thumbnail_IMG_9353Our relationship with food can be complex and the festive season is likely to be a time when the deep-rooted entanglement between food and emotions rears its head. Stress, complicated family dynamics and overwhelming gastronomic stimuli can cause us to fall into unconscious ways of eating.

Maybe that manifests in overeating – swiftly followed by dieting. Or beating ourselves up if we feel we may have given in to temptation and sullied our ‘clean’ palates.

In an ideal world we would all practice the ancient Japanese art of Hara Hachi Bu, (most famously practiced by the Okinawans of Japan who are renowned for their longevity), which advises people to eat until they are 80% full.

Or alternatively if you can catch the urge to overeat before the deed is done, then Yogi Bhajan suggested left nostril breathing, holding the breath at the top of the inhale and the bottom of the exhale for as long as you can. Even 3 minutes of this pranayama would give you enough ‘breathing space’ to become aware of your actions and take the heat out of the situation.

Eating sweet foods is of course a huge part of many of our Christmas festivities and the problems of excess refined sugar intake are well documented. As well as sugar being massively addictive as it releases huge amounts of dopamine in the brain, there are further issue with it: The first is that once absorbed, sugar is broken down into glucose and fructose and the excess is stored in the liver. If stores here are full, then the residual is converted into fat stores, which is why high sugar intake coupled with a sedentary lifestyle can lead to obesity.

The second is that sugar is quickly absorbed and can raise blood glucose levels. This can lead to the highs and lows in energy levels and mood that are often associated with sugar intake. And the third is that if blood glucose levels are often erratic, then insulin receptors on cells become immune to stimulation. This can lead to insulin resistance and eventually diabetes.

However, happily it is actually possible to make, eat and share truly delicious treats that are also nutritious to eat.

The ‘Raw Chocolate Guru’ and Yogi, Danny Bridgeman promotes the making and eating of raw chocolate treats with the motto ‘share the bliss’. I have been lucky enough to sample Danny’s ‘sweet treats’ and can attest to both their scrumminess and their high vibration – they leave you feeling energised and totally satiated.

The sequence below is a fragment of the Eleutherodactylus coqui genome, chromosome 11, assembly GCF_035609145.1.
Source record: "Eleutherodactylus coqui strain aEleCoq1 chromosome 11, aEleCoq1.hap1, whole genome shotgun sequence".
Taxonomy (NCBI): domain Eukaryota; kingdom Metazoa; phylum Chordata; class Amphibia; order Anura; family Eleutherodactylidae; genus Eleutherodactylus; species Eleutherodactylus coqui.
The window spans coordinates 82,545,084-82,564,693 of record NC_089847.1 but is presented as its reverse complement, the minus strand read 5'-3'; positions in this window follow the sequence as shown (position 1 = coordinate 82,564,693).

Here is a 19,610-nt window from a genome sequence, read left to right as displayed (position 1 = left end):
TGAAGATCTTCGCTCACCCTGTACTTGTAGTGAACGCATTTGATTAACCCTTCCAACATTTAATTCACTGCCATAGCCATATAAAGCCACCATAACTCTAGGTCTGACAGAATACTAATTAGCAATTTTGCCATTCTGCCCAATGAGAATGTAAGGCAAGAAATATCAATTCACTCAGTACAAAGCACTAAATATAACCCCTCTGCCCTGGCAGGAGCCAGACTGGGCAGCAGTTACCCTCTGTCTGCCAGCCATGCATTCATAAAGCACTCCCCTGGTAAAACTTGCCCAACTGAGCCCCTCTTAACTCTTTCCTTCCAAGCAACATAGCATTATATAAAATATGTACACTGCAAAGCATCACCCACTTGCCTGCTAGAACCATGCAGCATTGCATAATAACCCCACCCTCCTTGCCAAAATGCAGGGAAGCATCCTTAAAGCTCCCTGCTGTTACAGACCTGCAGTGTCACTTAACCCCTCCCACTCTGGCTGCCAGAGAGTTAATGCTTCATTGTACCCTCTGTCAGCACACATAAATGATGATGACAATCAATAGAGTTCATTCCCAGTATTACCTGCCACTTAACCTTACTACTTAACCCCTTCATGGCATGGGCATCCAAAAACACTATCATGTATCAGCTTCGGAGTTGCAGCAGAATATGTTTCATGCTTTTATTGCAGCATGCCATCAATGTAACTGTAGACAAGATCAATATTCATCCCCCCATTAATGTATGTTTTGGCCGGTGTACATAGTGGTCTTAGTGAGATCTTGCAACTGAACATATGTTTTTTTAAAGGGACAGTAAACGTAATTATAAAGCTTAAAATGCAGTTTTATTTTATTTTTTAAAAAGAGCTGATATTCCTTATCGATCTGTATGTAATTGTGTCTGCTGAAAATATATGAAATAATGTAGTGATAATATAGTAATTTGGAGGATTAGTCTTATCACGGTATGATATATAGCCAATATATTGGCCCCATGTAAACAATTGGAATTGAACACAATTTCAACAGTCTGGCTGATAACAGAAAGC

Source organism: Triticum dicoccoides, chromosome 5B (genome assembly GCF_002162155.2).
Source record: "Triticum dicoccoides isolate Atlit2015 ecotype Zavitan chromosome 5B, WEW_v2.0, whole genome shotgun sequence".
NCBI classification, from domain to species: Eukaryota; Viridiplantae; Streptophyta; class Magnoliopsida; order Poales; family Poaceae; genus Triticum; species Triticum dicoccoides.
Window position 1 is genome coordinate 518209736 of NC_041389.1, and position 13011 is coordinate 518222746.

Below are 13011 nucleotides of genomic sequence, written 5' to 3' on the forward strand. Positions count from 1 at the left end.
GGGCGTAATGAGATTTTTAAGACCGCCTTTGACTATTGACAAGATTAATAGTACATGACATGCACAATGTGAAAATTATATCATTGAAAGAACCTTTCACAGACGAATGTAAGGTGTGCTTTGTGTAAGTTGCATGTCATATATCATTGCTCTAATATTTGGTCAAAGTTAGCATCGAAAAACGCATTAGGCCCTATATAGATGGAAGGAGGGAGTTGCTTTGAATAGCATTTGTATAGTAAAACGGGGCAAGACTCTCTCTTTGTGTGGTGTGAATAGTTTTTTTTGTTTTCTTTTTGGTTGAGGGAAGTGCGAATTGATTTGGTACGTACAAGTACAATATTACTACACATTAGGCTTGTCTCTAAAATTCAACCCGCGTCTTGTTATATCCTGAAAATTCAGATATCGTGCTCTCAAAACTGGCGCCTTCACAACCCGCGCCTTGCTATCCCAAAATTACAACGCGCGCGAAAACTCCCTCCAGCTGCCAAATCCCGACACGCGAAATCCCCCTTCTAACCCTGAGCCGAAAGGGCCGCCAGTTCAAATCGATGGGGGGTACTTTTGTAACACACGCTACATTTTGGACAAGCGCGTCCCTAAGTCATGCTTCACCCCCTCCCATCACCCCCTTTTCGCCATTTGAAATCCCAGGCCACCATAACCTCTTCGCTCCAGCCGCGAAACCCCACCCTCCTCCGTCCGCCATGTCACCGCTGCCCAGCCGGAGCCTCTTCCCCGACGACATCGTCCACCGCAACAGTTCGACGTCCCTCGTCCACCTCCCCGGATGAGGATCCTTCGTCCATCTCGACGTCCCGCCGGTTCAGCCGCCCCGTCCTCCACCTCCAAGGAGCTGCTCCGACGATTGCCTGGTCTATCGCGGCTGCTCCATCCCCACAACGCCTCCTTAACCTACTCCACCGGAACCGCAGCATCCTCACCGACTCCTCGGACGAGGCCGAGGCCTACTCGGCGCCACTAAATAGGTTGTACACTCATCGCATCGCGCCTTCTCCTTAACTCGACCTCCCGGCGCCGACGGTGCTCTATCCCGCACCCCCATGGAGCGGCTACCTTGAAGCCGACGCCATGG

Here he is enticing us with one of his latest creations!

There are several recipes that would make perfect Christmas treats or gifts with the simple addition of Christmas spices.

This year, I am looking forward to some delicious kombucha – my partner tells me that his latest brew is like a fine wine! As well as being a wonderful alternative to sparkling wine during the festivities (please note that the fermenting process does produce trace alcohol – around  0.2 – 1.2 %), it is absolutely packed full of goodness. Having good gut bacteria is paramount for both healthy digestive processes and essential for balancing the immune system. Most of us are familiar with probiotics but prebiotics are equally important as they feed the good gut bacteria and kombucha is a prime example. You can buy bottled kombucha but ideally, try home brewed. You can get a kombucha scoby or ‘mother’ to start you off online but even better would be to get it from someone that you know and spread the kombucha love!

So as I raise a glass of Kombucha to you all and tuck into a divine and wholesome chocolate treat, I wish you all a very merry and healthy Christmas and New Year!




The Egg and The Orange or The Natural Wisdom of the Body

The egg and the orange - square copy

I can pinpoint the exact moment when the seed of my interest in nutrition was planted.

When I was in my early teens I noticed that when I ate a boiled egg, I always felt like eating an orange afterwards. Other than noting this, I didn’t think too much of it until years later when I discovered that when we eat iron rich foods such as legumes, nuts, seeds, dark green vegetables, dried fruits and eggs in the same meal as vitamin C rich foods such as kale, kiwi fruits and red peppers, a wonderfully clever biochemical action occurs – the amount of iron that we can absorb in the gut actually goes up. Iron and vitamin C make a prefect partnership…..and my body actually already knew this without me having to rationalise it!

My second eureka moment came a few years ago when I gave up working in the way that I had been for many years and took some time out. Without the imposition of the socially structured norm of breakfast, lunch and dinner slotted around the working day, my true hunger patterns began to emerge. I discovered that actually, I wasn’t really hungry until around 11am and that often I only needed two meals a day rather than three, I found that my digestion was happier when I ate less grain based carbohydrates and swapped cow’s cheese for goat’s or sheep’s. It was as if a light had been turned on and so I began to listen to other clues that my body was giving me. Soon I began to feel in tune with my body in a new way – as if we were talking at last, and that in turn brought me a new sense of wellbeing. Yogi Bhajan observed: